Deaf School at CBGBs
        New York 1977

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Forty years ago a chaotic student group played their debut show, at the Liverpool Art School Christmas dance. They were called Deaf School because they rehearsed in a former School for the Deaf. It was a throwaway name, for a pop-up band, who took defiant pride in being below-average musicians. And yet, somehow, they seemed to do something right.

Word spread, their audiences grew. Record companies came sniffing. Large cheques were produced and champagne corks popped. Twelve years earlier the Liverpool music scene had given the world The Beatles. Could lightning strike twice in the same place? A lot of entirely sane people agreed this band could be the future of British rock’n’roll.

They weren’t, of course. Chart success eluded Deaf School, for reasons that are still being thrashed out in pubs around the country. Most of all their timing was unlucky. They played a brash, splashy, infectious sort of rock cabaret, just as punk rock was about to explode. (‘They were a great band,’ said the Sex Pistols’ manager Malcolm McLaren, ‘but it’s just as bad being too early as too late.’)

Deaf School broke up in 1978, somewhat disillusioned. Eventually, though, after varied and often spectacular solo careers, its members reunited and played to joyful audiences. Some very major pop stars acclaimed them as an influence. That’s why I start from the premise that Deaf School are an artistic success and not a commercial failure.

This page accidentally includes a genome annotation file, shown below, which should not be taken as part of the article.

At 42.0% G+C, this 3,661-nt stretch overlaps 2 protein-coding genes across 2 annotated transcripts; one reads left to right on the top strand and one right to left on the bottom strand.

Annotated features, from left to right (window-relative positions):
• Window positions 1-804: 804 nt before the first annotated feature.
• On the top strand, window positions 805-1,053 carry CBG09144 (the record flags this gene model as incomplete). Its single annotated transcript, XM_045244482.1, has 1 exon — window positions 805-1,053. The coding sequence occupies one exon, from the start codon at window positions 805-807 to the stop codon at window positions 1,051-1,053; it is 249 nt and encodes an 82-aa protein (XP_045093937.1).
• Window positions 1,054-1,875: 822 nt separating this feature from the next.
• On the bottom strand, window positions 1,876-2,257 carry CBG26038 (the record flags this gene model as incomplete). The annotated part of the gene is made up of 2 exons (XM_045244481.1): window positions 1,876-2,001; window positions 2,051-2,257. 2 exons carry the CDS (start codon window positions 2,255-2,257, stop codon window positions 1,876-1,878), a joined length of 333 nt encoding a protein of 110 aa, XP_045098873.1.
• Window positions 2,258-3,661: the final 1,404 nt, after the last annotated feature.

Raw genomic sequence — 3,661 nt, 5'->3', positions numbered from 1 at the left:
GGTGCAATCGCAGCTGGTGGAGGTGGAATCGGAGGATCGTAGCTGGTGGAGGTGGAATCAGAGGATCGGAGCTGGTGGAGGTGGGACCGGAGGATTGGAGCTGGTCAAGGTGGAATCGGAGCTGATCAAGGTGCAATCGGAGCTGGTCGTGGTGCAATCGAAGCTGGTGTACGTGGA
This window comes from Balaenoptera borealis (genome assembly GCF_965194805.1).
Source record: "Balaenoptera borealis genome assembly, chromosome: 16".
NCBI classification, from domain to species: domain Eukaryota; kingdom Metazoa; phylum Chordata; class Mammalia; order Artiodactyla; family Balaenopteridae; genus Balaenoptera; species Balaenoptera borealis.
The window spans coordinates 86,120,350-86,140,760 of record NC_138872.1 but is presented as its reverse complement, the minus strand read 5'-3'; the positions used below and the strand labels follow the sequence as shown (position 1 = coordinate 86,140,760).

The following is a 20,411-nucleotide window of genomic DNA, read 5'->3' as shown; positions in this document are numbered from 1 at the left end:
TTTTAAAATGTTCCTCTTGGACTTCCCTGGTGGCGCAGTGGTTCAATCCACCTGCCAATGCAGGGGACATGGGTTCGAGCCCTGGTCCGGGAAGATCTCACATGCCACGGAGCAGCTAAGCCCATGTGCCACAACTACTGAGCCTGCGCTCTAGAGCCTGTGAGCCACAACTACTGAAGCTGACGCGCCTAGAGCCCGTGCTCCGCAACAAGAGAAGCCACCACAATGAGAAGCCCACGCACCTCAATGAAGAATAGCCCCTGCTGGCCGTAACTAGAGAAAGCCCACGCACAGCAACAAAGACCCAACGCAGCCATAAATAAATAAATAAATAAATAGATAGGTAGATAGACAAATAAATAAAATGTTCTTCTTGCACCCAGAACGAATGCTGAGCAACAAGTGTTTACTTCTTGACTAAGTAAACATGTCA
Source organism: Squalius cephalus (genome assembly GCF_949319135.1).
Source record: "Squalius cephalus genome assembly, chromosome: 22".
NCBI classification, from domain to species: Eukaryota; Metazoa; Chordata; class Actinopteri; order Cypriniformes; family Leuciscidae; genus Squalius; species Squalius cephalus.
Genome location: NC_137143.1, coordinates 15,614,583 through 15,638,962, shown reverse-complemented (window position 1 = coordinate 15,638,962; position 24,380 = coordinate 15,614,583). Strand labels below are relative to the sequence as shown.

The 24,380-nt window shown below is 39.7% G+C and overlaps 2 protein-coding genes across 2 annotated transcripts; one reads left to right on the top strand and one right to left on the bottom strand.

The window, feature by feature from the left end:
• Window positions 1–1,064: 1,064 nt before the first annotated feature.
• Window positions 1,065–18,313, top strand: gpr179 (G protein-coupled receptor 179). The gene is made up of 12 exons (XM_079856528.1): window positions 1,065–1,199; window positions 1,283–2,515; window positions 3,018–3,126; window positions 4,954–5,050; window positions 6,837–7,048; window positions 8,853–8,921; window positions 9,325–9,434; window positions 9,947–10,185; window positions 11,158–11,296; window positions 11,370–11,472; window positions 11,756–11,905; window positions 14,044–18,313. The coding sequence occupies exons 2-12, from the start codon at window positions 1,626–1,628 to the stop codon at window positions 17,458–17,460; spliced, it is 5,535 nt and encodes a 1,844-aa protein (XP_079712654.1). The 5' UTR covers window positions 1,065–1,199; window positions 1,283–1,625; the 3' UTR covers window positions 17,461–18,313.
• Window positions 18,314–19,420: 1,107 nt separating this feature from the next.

Posterity has its own hit parade and I think Deaf School will be high in it. It’s a measure of this band’s strange, anomalous position in British pop that their story connects such disparate names as Queen and Elvis Costello. They don’t sit along any neat continuum. In fact they inhabited a fracture-line between two eras, and they nearly slipped right down it, forever.

Deaf School were pop art, they were their own mad kind of punk rock, and they were always a guaranteed non-stop party. They should have been big, but that doesn’t matter now. They are something to celebrate and to cherish. Deaf School are such a delicious secret, it’s almost a shame to share it.

Paul Du Noyer,  Introduction to The Non-Stop Punk Rock Pop Art Party 
Liverpool University Press, 2013

Bette Bright  (Anne McPherson) - vocals
Enrico Cadillac Jnr  (Steve Allen) - vocals
Cliff Hanger  (Clive Langer) - guitar
Ian Ritchie - sax & woodwind
Rev Max Ripple  (John Wood) - keyboards
Mr Average  (Steve Lindsey) - bass guitar
Gregg Braden - drums

Passed Members
Eric Shark  (Sam Davis) - vocals  (1950–2010)
Tim Whittaker - drums  (1952–1996)


1976:  2nd Honeymoon
1977:  Don't Stop the World
1978:  English Boys / Working Girls
2011:  Enrico & Bette xx
2015:  Launderette
2017:  Let's Do This Again Next Week

Live Album
1988:  2nd Coming: Liverpool '88

Compilation Albums
2003:  What a Way to End It All: The Anthology
2021:  Parigi My Dear

1976:  What a Way to End It All / Nearly Moonlit Night Motel
1977:  Taxi / Last Night
1978:  All Queued Up / Golden Showers
1978:  Thunder & Lightning / Working Girls
2011:  The Survivor Song
2017:  Bed & Breakfast / Loving You